Men in Coats - Nixon

elegant boots coat and gloves story 111 12 successive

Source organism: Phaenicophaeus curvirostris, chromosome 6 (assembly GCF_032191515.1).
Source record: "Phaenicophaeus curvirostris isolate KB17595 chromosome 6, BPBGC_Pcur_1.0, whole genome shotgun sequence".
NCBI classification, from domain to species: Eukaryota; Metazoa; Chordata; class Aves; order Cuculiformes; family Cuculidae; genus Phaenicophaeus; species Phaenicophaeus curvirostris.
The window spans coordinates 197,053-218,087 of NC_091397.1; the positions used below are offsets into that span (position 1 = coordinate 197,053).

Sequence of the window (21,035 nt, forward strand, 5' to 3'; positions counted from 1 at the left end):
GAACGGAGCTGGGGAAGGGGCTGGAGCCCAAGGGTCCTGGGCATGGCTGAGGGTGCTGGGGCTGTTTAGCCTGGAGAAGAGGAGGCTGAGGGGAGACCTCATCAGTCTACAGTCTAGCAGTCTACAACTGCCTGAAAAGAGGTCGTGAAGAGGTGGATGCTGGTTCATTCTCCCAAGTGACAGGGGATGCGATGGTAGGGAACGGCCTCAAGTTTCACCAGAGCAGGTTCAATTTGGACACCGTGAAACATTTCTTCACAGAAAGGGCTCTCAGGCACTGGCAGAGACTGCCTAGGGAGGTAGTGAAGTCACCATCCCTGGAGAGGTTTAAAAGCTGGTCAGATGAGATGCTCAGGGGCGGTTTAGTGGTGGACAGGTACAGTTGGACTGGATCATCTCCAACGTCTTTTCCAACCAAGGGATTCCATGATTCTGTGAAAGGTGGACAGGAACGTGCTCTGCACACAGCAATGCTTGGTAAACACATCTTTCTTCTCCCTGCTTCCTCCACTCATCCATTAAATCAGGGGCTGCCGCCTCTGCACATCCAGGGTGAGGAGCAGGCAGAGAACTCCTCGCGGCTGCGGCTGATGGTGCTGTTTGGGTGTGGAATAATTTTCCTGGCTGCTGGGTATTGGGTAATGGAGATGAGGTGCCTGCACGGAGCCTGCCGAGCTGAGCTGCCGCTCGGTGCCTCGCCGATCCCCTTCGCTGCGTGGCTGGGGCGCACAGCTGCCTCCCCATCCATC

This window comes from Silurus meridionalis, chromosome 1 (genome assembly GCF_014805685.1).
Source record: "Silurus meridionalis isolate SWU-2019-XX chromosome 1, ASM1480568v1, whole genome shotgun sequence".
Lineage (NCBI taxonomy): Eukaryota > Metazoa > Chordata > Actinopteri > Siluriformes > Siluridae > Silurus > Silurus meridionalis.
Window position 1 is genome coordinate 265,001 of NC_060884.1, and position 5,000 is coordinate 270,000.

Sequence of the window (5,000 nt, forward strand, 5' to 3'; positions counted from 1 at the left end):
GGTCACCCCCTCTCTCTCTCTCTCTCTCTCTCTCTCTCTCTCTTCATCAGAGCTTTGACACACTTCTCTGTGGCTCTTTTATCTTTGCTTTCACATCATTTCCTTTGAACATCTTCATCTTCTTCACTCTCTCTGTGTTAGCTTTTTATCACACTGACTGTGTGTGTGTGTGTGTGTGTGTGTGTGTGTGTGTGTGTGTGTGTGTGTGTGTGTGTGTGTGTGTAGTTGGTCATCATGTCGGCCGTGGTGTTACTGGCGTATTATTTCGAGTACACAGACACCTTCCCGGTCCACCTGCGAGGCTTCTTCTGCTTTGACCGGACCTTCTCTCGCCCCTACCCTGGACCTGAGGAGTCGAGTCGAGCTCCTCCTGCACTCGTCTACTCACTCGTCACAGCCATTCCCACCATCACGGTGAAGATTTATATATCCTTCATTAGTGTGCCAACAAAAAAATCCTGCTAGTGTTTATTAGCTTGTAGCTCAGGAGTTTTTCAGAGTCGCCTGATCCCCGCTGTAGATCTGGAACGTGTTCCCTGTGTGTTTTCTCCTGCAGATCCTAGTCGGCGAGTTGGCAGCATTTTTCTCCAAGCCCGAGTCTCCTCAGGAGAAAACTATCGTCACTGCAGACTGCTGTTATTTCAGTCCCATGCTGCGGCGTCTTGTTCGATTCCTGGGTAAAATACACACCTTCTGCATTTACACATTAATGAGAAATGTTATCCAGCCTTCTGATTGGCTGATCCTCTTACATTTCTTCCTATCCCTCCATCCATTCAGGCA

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Unformatted text preview: cialsin Europe"(238). It is likely, then, that what Delano recognizes in Cereno is not the features of the southerngentleman but the aristocratic gentility that institutionslike Harvard rided p themselves in instilling in the sons of the northern elite through an "overall regimen of refinement" (Story 115). Apartfrom the grandtour undertaken to breed greater sophistication-or, as Melville observes in Pierre, to create"anempty mask of ostentation"(223)-Harvard was perhapsthe institution most responsible for, in Ronald Story's terms, "theforging of an aristocracy"n the North.And in i antebellumAmerica Harvard articipatednot only p in the creationof quasi or actualdandiesbut also in the promulgation f the idea thatthe study of impeo rial Spain was a badge of ultimatecivilization. From about the 1820s onward, a series of Harvardpresidentsinstitutedan aggressivelyprogrammatic quest for refinement. The "typical Harvard Nicola Nixon man"took rhetoricand elocution to eliminate "rustic idioms," learned the conscientious removal of facial hair, mastered polished manners, perfected his dining on imported china, and spent well over $150 a year on "elevated" ttire,sporting"a top hat a and cane [...] elegant boots, coat, and gloves" (Story 111-12). Successive presidents, fearing an extremity of refinement that might re-create the admiredexclusivism of the Regency aristocrats, ni stitutedgentlemanly sports as "antidote[s]to lassitude and indulgence"-as prophylacticsagainstthe students' becoming "gloved and lisping dandies," possessed of "perfumed curls," "slender waists," and the "tiny legs" of Benjamin Disraeli and the Young Englanders,or becoming "whey-faced and feeble, effeminate and fearful" (Story 114-15). It is scarcely surprising that Emerson, the great advocate of physical work as manly self-actuation, would obliquely charge the 1837 Phi Beta Kappa class with being, essentially, dandies. He accused them of being womanishly "indolent [and] complaisant," of speaking a "mincing and diluted speech" ("AmericanScholar"69), and of cultivating a "cowardly"inaction (59). While the retiring HarvardpresidentJosiah Quincy praised the class of 1845 as "'the best dressed' he had ever seen" (Story 112), such a distinction had connotations that Emerson deplored and that, to judge from Pierre, Melville too found questionable. When Pierrearrivesat Glen Stanly'sNew Yorkhouse, for example, he observes that Stanly is "remarkably splendid-looking," carelesslylounging"and mon" ocled, a figure who is "dressed with surprising plainness, almost demureness," in "fine, and admirably fitted," fabrics but whose languor and sartorialsplendorcast doubts on his "genuinemettle" (238). Although Glen Stanly is, rather like the ideal Harvardman, both refined and robust, his affected cultivation comes from his imbibing of European culture on the grand tour. Presumably to provide such culturewithout the dangerousenticements to decadence of European travel, Harvard counted on the Abiel Smith professorship in French and Spanish languages, held by George Ticknor from 1817 to 1835-a professorship characterizedprimarily by scholarship on Spain (Williams 54). Capitalizing perhaps on the appeal of Washing- 367 ton Irving's History and Life of Christopher Columbus(1828), Chronicle of the Conquestof Granada (1829), and Legendsof the Conquestof Spain (1835), Ticknorwrote his classic History of Spanish Literature (1849). Another Harvard-educated historian, William Hickling Prescott, published The Historyof the Reign of Ferdinandand Isabella the Catholic in 1837 and The History of the Conquest of Peru in 1847, the formerof which became, as StanleyWilliamsobserves,the "universal hristC mas present of the year, for the cultivated!" (51). Not only were Harvardscholars perceived as paying a necessary homage to Spain for the discovery of their country,but their works were treatedas the fruits of a cultivationderivedentirelyfrom Europe. An anonymousEnglish reviewerof Ticknor'sHisc tory of SpanishLiterature ommentsapprovingly: Onbeingappointed rofessor f Modem iteraturet P o L a Harvard ollege,he [Ticknor] rossedthe Atlantic c C [...]; for to everyAmericanof bettercaste and aspira- tions a pilgrimage o England usteverbe, whata t m visitto Greece asforthevirbonusof ancient ome, w R the crowningmercyand seal to the educationof a gentleman [...]. On his return to America, having come into the possessionof amplefortune,he rebut signedthelong-held rofessorship, notthepursuit p of literature; is affluence as employed n forming h w i the best Spanishlibraryin the New World,andhis b its T leisure-precious oon-in mastering contents. o o l everyauthor f his highaims,thebestresourceies in his ownlibrary. (Ford 89-90) 2 Ticknorembodies the gentlemanscholar"of better caste"...
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